A clear advantage of the SCM technique is that the model physics is studied in an isolated mode from the larger-scale circulation, which enhances model transparency and facilitates the identification of both problems and progress. On the other hand, this means that any interaction between parameterized scales and the larger scales is absent. Another potential shortcoming of the SCM method is that the available case studies often represent so-called 'golden days', reflecting observed situations in nature that are thought to be prototypical for a weather regime of interest. However, one can question the representativeness of such scenarios; they might reflect unique situations that rarely occur. As a result, subgrid models might be optimized for rare situations, while the performance for the many more intermediate situations remains unassessed.
These issues have inspired efforts to evaluate sub-grid parameterizations on a more continuous basis, thus automatically covering many different weather regimes. One such project is the recently initiated KNMI Parameterization Testbed. Various SCMs are evaluated daily against continuous observational datastreams from the Cabauw meteorological site in the Netherlands, for a range of relevant meteorological parameters. The larger-scale forcings required to drive the SCMs are obtained from short-range forecasts with the Regional Atmospheric Climate Model (RACMO), initialized with the ECMWF analysis. During the SCM simulations, the model thermodynamic and kinematic state variables are continuously relaxed towards the "background" (i.e. RACMO) state, on a 6-hour timescale. This relaxation timescale is small enough to curb excessive model drift, but large enough to leave the SCM sufficient freedom to generate its own unique state. The short range of these forecasts (3 days) justifies direct comparison to local measurements, as the model initial state (i.e. the ECMWF analysis) is still close.The emphasis of the evaluation lies on the atmospheric boundary layer.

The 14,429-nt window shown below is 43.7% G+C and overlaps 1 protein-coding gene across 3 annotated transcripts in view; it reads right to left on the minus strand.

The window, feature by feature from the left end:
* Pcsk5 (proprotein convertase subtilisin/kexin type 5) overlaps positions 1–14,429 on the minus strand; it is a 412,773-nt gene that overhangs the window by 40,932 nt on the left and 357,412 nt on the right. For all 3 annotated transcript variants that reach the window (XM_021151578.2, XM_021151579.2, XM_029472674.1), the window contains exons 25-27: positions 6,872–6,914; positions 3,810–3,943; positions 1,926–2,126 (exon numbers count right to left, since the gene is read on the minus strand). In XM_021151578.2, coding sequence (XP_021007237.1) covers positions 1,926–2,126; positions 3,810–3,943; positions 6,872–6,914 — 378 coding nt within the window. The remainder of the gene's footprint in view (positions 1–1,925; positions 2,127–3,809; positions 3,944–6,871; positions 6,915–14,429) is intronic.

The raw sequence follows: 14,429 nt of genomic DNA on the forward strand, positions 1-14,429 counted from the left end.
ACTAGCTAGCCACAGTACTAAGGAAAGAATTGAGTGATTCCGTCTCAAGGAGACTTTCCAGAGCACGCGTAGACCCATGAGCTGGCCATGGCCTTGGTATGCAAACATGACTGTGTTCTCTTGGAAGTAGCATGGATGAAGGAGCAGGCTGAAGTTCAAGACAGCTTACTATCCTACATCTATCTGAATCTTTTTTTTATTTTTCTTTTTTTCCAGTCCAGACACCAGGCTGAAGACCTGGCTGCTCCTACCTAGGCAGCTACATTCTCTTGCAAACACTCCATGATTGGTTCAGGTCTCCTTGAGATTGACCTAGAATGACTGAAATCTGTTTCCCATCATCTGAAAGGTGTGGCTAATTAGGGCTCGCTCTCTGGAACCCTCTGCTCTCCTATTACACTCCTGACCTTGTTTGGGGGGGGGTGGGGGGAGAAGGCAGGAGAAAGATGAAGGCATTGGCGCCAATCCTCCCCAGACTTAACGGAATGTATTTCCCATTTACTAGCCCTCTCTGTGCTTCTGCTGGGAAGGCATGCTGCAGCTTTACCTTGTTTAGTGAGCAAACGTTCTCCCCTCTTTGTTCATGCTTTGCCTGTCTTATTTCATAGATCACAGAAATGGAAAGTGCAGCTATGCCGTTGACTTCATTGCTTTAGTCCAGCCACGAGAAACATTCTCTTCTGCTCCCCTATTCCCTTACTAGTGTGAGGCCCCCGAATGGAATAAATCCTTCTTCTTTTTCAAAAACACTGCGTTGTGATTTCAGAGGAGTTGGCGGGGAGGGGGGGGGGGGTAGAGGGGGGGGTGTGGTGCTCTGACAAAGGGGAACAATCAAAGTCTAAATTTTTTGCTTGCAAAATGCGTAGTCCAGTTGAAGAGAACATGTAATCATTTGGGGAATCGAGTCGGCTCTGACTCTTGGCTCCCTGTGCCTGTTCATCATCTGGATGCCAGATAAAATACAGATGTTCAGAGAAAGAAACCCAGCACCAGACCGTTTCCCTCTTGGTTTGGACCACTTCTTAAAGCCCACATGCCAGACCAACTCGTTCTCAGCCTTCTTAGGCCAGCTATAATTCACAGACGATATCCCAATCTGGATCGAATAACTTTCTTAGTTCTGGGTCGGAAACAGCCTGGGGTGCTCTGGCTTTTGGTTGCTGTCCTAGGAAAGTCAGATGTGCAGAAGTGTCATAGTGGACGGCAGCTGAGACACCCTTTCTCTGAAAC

Preliminary testbed results will be presented, including various branches of the ECMWF cycle 31r1 subgrid model. Model performance for various encountered scenarios will be discussed, among which the GABLS3 stable boundary layer case. Weather regimes for which models typically have problems will be identified. This could guide further future research by the meteorological modelling community.